A handoff refers to the process of transferring an active call or data session from one cell in a cellular network to another or from one channel in a cell to another. A well-implemented handoff is important for delivering uninterrupted service to a caller or data session user.
Cellular networks are composed of cells, each of which is capable of
providing telecommunications services to subscribers roaming within them. Each
cell can only serve up to a certain area and number of subscribers. Thus, when
any of these two limits is reached, a handoff ensues.
For instance, if a subscriber moves out of the coverage area of a particular cell while entering another, a handoff takes place between the two cells. The cell that served the call prior to the handoff is relieved of its duties, which are then transferred to the second cell. A handoff may also be triggered when the number of subscribers using a particular cell has already reached the cell’s maximum limit (capacity).
Such a handoff is possible because the reach of the cell sites serving these cells can sometimes overlap. Thus, if a subscriber is within an overlapping area, the network may opt to transfer one subscriber’s call to the cell involved in the overlap.
Sometimes a handoff can take place even if no limit is breached. For example, suppose that a subscriber initially inside the jurisdiction of a large cell (served by an umbrella-type cell site) enters the jurisdiction of a smaller cell (one served by a micro cell). The subscriber can be handed off to the smaller cell in order to free up capacity on the larger one.
Handoffs may be classified into two types:
- Soft Handoff: Entails two connections to the cell phone from two different base stations. This ensures that no break ensues during the handoff. Naturally, it is more costly than a hard handoff.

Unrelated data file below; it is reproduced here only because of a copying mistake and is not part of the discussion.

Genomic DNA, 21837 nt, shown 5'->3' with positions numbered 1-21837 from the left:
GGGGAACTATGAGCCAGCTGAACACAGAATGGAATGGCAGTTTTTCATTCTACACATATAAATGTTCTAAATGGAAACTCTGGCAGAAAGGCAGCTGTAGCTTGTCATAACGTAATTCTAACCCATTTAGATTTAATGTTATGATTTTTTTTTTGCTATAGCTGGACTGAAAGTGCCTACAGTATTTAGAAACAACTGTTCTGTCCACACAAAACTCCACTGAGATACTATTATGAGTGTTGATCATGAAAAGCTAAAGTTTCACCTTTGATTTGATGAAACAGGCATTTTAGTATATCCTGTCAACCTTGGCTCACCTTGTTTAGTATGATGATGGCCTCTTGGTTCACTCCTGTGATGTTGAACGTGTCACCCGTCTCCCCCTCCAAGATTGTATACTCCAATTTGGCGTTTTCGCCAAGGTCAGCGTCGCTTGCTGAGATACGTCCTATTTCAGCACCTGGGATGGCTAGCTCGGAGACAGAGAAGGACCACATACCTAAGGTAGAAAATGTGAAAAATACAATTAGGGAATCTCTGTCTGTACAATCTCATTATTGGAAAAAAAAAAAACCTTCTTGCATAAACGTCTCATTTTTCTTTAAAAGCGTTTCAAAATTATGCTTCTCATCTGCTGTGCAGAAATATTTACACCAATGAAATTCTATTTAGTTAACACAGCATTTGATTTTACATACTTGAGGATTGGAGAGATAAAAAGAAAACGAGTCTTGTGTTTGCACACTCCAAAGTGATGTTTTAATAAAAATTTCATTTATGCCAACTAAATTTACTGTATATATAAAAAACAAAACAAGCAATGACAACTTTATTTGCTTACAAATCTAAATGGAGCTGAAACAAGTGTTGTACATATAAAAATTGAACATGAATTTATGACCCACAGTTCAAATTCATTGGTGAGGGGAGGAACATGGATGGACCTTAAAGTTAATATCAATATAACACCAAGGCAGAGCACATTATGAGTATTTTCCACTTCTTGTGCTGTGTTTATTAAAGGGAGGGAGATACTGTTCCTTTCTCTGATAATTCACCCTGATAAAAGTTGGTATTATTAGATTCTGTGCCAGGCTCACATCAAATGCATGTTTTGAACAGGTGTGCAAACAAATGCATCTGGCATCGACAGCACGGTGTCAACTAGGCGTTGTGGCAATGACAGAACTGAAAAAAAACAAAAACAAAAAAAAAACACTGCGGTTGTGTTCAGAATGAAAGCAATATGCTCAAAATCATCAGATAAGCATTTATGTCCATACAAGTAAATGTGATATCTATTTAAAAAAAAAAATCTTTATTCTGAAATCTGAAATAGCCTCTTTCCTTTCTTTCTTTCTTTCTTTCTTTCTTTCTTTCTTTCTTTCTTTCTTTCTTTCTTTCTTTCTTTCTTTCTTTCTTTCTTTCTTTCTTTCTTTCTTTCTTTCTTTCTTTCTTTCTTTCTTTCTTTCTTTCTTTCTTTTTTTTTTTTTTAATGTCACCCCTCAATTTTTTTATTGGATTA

- Hard Handoff: Characterized by an actual break in the connection while switching from one cell or base station to another. The switch takes place so quickly that it can hardly be noticed by the user. Because only one channel is needed to serve a system designed for hard handoffs, it is the more affordable option. It is also sufficient for services that can allow slight delays, such as mobile broadband Internet.
Also Read: Difference Between GSM And CDMA
A handover is a process in telecommunications and mobile
communications in which a connected cellular call or a data session is
transferred from one cell site (base station) to another without disconnecting
the session. Cellular services are based on mobility and handover, allowing the
user to be moved from one cell site range to another or to be switched to the
nearest cell site for better performance.
Handovers are a core element in planning and deploying cellular networks. It allows users to create data sessions or connect phone calls on the move. This process keeps the calls and data sessions connected even if a user moves from one cell site to another.
There are two types of handovers:
- Soft Handover: A substantial handover where the connection to the new channel is made before the connection from the source channel is disconnected. It is performed through the parallel use of source and destination channels over a period of time. Soft handovers allow parallel connection between three or more channels to provide better service. This type of handover is very effective in poor coverage areas.
- Hard Handover: An instantaneous handover in which the existing connection is terminated and the connection to the destination channel is made. It is also known as a break-before-make handover. The process is so instantaneous that the user does not hear any noticeable interruption.